The nature of these resources, such as the age, condition, capability and location of each resource, will also determine the usefulness of the resource. Ryanair possesses everything that is needed to have the company operating in the airline industry. For example, an aircraft fleet (the average age was considerably higher than that of the fleets of Ryanair’s current or potential competitors), headquarter in Ireland, secondary airports to use for landing et cetera.
Ryanair has several hundred employees who issued a statement asserting that they are happy to work for the company.
Ryanair has different shareholders:
The intellectual capital is the intangible resources of an organisation and is often overlooked or undervalued. The intellectual capital of Ryanair consists for example of the knowledge that the individual employees have. They are all well trained, are able to use the customer databases and have good relationships with the customers. These resources are not tangible, but very important in this knowledge-based economy.
Ryanair protects and strengthen its position in the current EU Budget airline market through acquired BUZZ, and appointed two deputies, however, in the fierce competition; Ryanair should seek to some other new markets or new products. Enter the long-haul flight market with the existing cheap, no-frills flights or launch the business class in flight for the business travellers are both the good future directions for Ryanair, because these options are more or less relate to the current business which Ryanair is doing, it is easier for sharing the resources and controlling.
Diversification into long-haul market with business class flights, seems not a wisdom choice for Ryanair, since choose to do something is not linking to Ryanair’s current business at all; it would make Ryanair into a very risky situation.
Michael O’Leary has a lot of experience and knowledge that can be seen as a unique resource for Ryanair. In 2004, the Financial Times named Michael O’Leary as one of 25 European ‘business stars’, who are expected to make a difference. Ideas can not be patented; they are in the public area.
So advantage of Michael O’Leary will be short-lived and only if Ryanair is good at learning, adapting and moving to new bases of competition, Ryanair will be the long-term winner. Another rarity of Ryanair is the extremely low costs and low prices. This can be imitated by other airlines by introducing a new cost-cutting policy and by doing a lot of research.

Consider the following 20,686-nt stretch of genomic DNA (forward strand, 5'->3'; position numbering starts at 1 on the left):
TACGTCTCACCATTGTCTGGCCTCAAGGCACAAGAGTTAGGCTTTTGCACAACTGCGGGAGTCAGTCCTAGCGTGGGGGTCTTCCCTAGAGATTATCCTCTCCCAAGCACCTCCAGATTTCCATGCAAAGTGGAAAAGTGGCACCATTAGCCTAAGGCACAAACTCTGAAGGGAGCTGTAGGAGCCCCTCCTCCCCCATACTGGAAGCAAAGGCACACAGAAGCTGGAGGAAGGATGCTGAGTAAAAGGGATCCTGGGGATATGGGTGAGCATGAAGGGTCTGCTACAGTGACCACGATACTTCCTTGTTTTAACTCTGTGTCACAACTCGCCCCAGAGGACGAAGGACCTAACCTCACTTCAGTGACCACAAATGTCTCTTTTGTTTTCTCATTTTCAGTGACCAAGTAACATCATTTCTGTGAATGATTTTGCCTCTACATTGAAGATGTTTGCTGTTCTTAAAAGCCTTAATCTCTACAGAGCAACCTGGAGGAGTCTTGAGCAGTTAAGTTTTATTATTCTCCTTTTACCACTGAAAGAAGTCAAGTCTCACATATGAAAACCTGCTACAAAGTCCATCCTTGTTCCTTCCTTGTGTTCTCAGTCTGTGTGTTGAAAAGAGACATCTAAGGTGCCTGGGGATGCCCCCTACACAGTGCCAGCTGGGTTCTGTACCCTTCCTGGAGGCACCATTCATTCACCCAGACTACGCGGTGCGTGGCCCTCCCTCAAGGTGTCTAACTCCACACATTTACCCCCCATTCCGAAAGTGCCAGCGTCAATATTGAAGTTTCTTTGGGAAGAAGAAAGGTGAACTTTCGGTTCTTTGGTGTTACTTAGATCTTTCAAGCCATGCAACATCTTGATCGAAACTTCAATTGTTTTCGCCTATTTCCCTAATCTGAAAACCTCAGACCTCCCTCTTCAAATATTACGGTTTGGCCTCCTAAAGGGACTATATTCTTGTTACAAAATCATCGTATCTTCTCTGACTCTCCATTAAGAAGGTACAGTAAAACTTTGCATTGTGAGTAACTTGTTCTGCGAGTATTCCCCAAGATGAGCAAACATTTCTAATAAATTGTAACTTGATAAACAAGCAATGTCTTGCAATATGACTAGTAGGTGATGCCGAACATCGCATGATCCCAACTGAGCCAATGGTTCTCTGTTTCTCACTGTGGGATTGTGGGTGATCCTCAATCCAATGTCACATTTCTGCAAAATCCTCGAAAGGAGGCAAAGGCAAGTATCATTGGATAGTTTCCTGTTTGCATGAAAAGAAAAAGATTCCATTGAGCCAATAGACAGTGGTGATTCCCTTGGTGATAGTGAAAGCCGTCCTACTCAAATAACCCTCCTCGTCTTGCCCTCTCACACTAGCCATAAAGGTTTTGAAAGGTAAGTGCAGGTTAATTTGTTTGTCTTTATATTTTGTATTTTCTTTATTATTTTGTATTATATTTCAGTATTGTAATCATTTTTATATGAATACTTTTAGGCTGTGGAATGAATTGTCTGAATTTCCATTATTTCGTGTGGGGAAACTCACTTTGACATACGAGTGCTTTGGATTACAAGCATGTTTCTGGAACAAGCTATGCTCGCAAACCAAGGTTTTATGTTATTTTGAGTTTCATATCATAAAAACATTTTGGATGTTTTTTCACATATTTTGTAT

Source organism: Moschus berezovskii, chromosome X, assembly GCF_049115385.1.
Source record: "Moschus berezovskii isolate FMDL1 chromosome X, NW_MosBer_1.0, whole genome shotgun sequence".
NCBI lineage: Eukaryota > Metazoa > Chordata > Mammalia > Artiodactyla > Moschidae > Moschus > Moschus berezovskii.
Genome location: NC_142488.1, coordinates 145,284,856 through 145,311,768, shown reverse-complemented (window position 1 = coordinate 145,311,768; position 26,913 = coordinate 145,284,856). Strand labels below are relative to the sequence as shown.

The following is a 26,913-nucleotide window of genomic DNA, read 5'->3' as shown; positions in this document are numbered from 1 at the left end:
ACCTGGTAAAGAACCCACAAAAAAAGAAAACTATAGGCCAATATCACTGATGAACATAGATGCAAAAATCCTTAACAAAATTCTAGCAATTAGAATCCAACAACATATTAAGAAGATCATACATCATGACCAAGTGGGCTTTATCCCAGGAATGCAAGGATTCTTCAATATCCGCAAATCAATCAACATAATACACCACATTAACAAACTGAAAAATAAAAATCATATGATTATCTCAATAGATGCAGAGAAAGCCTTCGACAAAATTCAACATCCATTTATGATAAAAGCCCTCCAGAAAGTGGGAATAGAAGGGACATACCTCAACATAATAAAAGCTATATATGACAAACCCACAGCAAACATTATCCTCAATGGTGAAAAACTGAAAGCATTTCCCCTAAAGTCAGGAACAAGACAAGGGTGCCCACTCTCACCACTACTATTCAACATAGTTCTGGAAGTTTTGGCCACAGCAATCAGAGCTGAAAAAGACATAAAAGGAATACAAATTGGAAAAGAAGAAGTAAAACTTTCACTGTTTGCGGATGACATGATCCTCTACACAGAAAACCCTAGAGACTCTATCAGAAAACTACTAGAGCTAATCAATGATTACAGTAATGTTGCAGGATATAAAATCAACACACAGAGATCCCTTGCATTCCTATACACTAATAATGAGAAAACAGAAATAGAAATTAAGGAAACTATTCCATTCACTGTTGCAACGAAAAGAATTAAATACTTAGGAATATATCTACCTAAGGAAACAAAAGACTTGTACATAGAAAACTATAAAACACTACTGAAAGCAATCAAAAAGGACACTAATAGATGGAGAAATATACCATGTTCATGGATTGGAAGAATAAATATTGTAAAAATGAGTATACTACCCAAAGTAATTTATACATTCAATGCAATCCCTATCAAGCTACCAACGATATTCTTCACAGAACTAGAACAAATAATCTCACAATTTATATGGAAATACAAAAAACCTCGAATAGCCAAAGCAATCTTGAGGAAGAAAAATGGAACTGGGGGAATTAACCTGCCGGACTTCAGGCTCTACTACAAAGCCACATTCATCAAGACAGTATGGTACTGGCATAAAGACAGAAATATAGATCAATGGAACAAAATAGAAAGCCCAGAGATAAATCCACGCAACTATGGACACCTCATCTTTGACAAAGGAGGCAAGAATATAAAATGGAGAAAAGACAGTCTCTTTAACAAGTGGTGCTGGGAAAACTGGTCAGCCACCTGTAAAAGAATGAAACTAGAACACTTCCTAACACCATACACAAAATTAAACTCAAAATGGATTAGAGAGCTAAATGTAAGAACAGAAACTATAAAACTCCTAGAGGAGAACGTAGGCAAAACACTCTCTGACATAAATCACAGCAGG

Entering the airline industry is very hard. Surviving in the airline industry as a low budget company maybe even harder, while Ryanair is so unique, innovative, with a very aggressive marketing policy, Ryanair is impossible to imitate.
Ryanair operates only in Europe, so the cultural differences are not so big, and does not give any problems.
Other airline companies know that the basis of success for Ryanair is the cost-cutting policy. But how Ryanair manages this policy is unclear to them. It is hard to imitate.
Ryanair is Europe’s first low-fares and no frills carrier, and it believes that it has made a sufficient gap over its competitors. But the question is can Ryanair maintain its objectives and strategies within the next 2-5years.
The Strategy that can help Ryan air to increase its competitiveness in the airline industry in short term and long term and the things that it can do to attract more customers.
In short-term strategies, Ryanair must ensure that they are very competitive in terms of their low cost services. By keeping customers satisfied with the price of their tickets, thus reducing the complaints from flight changes and price changes, and ensuring that their day-to-day activities are constantly kept up-to-date with the constant use of the value chain analysis.
In medium-term Ryanair face continuous competition, due to the fact that they are not number one in the low fare airlines market share even with the merger with BUZZ holding the largest low fares airline, BA and its seven alliances are number one. There should be some goals to under pin other competitors in a market penetration and new product development. Maybe by implementing own branded items into the market, as well as the subsidy’s, to maximise profits with the aid of research and development.
Ryanair want to compete against BA. In which Ryanair is continuing its long-term goals of expansion, in order to compete with the larger companies. But they can only achieve this by undercutting BA, i.e. in sectors they fail to break even.
The use of secondary airports causes people to catch other modes of transport to reach the main city. Ryanair can take advantage, by offering an additional service to drop people at their locations. This can be done through contracting to a taxi service or a coach company.